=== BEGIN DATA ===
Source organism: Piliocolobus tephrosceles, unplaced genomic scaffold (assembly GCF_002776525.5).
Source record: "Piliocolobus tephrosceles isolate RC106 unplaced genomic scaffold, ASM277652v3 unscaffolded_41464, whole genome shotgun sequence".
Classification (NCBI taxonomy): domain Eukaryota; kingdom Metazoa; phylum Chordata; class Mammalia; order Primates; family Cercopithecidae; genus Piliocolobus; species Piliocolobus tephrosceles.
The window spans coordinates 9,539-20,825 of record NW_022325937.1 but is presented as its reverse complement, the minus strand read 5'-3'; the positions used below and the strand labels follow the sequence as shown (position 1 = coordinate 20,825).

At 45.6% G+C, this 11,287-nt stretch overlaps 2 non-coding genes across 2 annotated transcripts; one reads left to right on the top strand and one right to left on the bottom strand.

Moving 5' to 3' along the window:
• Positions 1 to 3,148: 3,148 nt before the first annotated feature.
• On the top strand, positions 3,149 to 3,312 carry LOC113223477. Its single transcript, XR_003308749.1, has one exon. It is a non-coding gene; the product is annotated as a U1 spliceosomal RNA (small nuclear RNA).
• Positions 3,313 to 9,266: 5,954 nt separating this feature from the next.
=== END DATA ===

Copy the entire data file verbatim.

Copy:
Source organism: Piliocolobus tephrosceles, unplaced genomic scaffold (assembly GCF_002776525.5).
Source record: "Piliocolobus tephrosceles isolate RC106 unplaced genomic scaffold, ASM277652v3 unscaffolded_41464, whole genome shotgun sequence".
Classification (NCBI taxonomy): domain Eukaryota; kingdom Metazoa; phylum Chordata; class Mammalia; order Primates; family Cercopithecidae; genus Piliocolobus; species Piliocolobus tephrosceles.
The window spans coordinates 9,539-20,825 of record NW_022325937.1 but is presented as its reverse complement, the minus strand read 5'-3'; the positions used below and the strand labels follow the sequence as shown (position 1 = coordinate 20,825).

At 45.6% G+C, this 11,287-nt stretch overlaps 2 non-coding genes across 2 annotated transcripts; one reads left to right on the top strand and one right to left on the bottom strand.

Moving 5' to 3' along the window:
• Positions 1 to 3,148: 3,148 nt before the first annotated feature.
• On the top strand, positions 3,149 to 3,312 carry LOC113223477. Its single transcript, XR_003308749.1, has one exon. It is a non-coding gene; the product is annotated as a U1 spliceosomal RNA (small nuclear RNA).
• Positions 3,313 to 9,266: 5,954 nt separating this feature from the next.